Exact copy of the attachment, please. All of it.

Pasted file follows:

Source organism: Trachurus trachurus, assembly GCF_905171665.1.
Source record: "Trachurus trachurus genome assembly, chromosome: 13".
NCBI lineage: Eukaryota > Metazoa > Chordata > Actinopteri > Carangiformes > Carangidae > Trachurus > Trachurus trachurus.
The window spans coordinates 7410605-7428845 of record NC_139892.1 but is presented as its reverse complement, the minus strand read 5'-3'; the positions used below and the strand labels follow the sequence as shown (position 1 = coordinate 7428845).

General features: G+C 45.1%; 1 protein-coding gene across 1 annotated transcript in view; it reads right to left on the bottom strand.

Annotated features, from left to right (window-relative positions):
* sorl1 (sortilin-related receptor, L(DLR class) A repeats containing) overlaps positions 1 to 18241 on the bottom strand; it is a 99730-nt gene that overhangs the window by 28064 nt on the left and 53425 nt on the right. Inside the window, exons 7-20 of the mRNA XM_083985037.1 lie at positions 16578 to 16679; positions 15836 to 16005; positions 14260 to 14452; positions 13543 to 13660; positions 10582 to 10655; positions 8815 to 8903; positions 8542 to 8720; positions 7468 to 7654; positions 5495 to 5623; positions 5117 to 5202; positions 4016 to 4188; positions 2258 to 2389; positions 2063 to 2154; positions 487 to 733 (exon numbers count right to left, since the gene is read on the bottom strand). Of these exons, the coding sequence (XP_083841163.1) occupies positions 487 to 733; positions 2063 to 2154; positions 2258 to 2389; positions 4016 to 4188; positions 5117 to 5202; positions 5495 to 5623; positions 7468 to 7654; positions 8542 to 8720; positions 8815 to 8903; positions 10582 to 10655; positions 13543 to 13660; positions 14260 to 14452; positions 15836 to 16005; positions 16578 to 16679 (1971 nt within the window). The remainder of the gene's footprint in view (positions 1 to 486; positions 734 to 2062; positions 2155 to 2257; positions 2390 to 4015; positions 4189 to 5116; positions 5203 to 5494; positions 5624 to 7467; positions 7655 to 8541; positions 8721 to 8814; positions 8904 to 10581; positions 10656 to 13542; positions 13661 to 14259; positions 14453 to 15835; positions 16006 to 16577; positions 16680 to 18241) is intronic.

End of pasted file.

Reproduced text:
Source organism: Trachurus trachurus, assembly GCF_905171665.1.
Source record: "Trachurus trachurus genome assembly, chromosome: 13".
NCBI lineage: Eukaryota > Metazoa > Chordata > Actinopteri > Carangiformes > Carangidae > Trachurus > Trachurus trachurus.
The window spans coordinates 7410605-7428845 of record NC_139892.1 but is presented as its reverse complement, the minus strand read 5'-3'; the positions used below and the strand labels follow the sequence as shown (position 1 = coordinate 7428845).

General features: G+C 45.1%; 1 protein-coding gene across 1 annotated transcript in view; it reads right to left on the bottom strand.

Annotated features, from left to right (window-relative positions):
* sorl1 (sortilin-related receptor, L(DLR class) A repeats containing) overlaps positions 1 to 18241 on the bottom strand; it is a 99730-nt gene that overhangs the window by 28064 nt on the left and 53425 nt on the right. Inside the window, exons 7-20 of the mRNA XM_083985037.1 lie at positions 16578 to 16679; positions 15836 to 16005; positions 14260 to 14452; positions 13543 to 13660; positions 10582 to 10655; positions 8815 to 8903; positions 8542 to 8720; positions 7468 to 7654; positions 5495 to 5623; positions 5117 to 5202; positions 4016 to 4188; positions 2258 to 2389; positions 2063 to 2154; positions 487 to 733 (exon numbers count right to left, since the gene is read on the bottom strand). Of these exons, the coding sequence (XP_083841163.1) occupies positions 487 to 733; positions 2063 to 2154; positions 2258 to 2389; positions 4016 to 4188; positions 5117 to 5202; positions 5495 to 5623; positions 7468 to 7654; positions 8542 to 8720; positions 8815 to 8903; positions 10582 to 10655; positions 13543 to 13660; positions 14260 to 14452; positions 15836 to 16005; positions 16578 to 16679 (1971 nt within the window). The remainder of the gene's footprint in view (positions 1 to 486; positions 734 to 2062; positions 2155 to 2257; positions 2390 to 4015; positions 4189 to 5116; positions 5203 to 5494; positions 5624 to 7467; positions 7655 to 8541; positions 8721 to 8814; positions 8904 to 10581; positions 10656 to 13542; positions 13661 to 14259; positions 14453 to 15835; positions 16006 to 16577; positions 16680 to 18241) is intronic.